Saturday, April 28, 2007

The Strawberry Daiquiris Lesson

The electronic age bumps up against paper age law and a small skirmish breaks out.

Scientific American: If you blinked at any point over the last few days, you may have missed a minor scandal in the science blogosphere, pertaining to fair use of information from a scientific journal.

Anyway, on Tuesday, over at the ScienceBlog Retrospectacle, neuroscience PhD student Shelley Batts ... posted an analysis of a study appearing in the Journal of the Science of Food and Agriculture, which suggested that the antioxidants properties in fruits were boosted by alcohol. In other words, as this UPI article exclaims: Strawberry daiquiris, a healthier cocktail.

Great news, right? Although Batts--bravely eschewing the press release--did a thorough read of the article and found that, sure, co-mingling ethanol with strawberries and blueberries both better preserves fruit and heightens its anti-oxidant effect, but that among the other compounds tested, ethanol was neither the most effective at staving off decay nor the best at boosting anti-oxidants. Surprise, the findings were overstated by the mainstream press (as well as in the press release, courtesy of the Society of Chemical Industry.)

On Wednesday, Batts received a letter from the journal's publisher, John Wiley & Sons, demanding that she pull a single graph and a single chart that were included in the paper, and which she'd posted in her explanation of the work. The letter read: "The above article contains copyrighted material in the form of a table and graphs taken from a recently published paper in the Journal of the Science of Food and Agriculture. If these figures are not removed immediately, lawyers from John Wiley & Sons will contact you with further action".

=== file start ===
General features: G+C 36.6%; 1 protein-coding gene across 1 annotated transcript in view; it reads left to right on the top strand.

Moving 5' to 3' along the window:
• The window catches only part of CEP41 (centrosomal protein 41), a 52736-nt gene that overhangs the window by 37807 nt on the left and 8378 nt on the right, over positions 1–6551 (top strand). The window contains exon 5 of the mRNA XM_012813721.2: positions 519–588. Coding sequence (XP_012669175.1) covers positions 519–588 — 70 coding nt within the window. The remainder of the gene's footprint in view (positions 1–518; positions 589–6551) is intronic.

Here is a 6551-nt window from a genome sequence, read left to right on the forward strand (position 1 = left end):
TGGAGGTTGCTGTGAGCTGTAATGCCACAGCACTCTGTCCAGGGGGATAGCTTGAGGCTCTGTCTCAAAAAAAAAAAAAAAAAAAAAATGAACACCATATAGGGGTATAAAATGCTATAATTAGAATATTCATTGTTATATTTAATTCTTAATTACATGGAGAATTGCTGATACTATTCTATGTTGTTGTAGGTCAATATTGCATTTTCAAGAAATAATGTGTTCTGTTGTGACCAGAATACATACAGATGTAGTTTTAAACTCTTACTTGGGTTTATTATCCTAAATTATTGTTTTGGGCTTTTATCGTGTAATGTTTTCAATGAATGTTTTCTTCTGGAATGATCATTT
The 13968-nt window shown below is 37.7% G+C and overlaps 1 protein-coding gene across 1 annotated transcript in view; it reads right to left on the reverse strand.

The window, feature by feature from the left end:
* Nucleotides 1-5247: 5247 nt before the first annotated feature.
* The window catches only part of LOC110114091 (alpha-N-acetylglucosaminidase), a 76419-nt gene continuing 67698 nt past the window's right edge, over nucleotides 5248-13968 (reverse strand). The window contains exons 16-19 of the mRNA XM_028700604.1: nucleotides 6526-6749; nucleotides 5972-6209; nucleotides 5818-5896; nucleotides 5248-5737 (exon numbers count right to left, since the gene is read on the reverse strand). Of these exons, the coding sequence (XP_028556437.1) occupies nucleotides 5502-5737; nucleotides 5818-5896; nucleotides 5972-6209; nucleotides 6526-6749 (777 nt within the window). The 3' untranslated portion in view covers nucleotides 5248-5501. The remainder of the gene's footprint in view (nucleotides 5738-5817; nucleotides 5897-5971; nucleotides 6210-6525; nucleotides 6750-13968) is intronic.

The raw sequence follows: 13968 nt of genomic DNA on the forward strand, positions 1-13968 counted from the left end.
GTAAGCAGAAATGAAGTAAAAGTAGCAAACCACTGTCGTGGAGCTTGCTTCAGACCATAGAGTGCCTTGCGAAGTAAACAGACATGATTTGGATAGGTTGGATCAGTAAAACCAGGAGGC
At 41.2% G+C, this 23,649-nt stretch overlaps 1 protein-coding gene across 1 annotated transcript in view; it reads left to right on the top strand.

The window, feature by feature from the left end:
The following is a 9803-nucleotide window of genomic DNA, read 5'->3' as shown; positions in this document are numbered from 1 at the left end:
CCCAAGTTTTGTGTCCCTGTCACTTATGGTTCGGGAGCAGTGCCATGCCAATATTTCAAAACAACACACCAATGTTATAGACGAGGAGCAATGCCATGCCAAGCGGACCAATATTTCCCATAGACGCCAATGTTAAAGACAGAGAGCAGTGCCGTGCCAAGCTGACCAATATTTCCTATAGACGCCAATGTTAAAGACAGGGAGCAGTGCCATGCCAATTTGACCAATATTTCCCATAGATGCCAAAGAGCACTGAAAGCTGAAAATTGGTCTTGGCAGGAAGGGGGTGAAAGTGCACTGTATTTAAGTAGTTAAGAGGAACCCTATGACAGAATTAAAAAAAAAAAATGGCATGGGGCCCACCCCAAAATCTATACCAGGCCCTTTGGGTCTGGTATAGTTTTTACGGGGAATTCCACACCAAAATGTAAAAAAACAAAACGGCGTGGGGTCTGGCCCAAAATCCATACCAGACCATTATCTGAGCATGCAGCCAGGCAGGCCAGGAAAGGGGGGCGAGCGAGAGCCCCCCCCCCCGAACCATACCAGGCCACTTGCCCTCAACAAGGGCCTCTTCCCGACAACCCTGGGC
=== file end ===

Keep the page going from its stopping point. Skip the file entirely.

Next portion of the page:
Long story short, Ms. Batts pulls the “copyrighted” graph but then reposts the data in her own format while also posting the legal threat. The combined pull and post move acts as some sort of danger signal and soon a large group of howler monkeys are raising a ruckus on line. The publisher then backs down blaming the whole attack lawyer gambit on an overzealous subordinate employee.

Scienceblogs: My esteemed colleague here at scienceblogs, Shelley Batts of the Retrospectacle blog, did what we all do all the time - what is one of the primary role of science blogs: compared what a scientific paper says to what the press releases and media say about the paper. It was a paper widely reported by the press about the potential health effects of drinks like daikiri. Shelley wrote in her post that the paper is fine, but that the media coverage is faulty (what's new?). In order to demonstrate what the paper really says, she, as we often do, reprinted a table and one panel of a figure from the paper in her post.

What should not be overlooked in the copyright vs. fair use frenzy, is that the point of the original post is to demonstrate that media reporting of the study conclusions is inaccurate. The take home message of this episode is that all media coverage of scientific research needs to be read with critical skepticism. The media is about making money, not about getting facts correct. - H/T John Hawks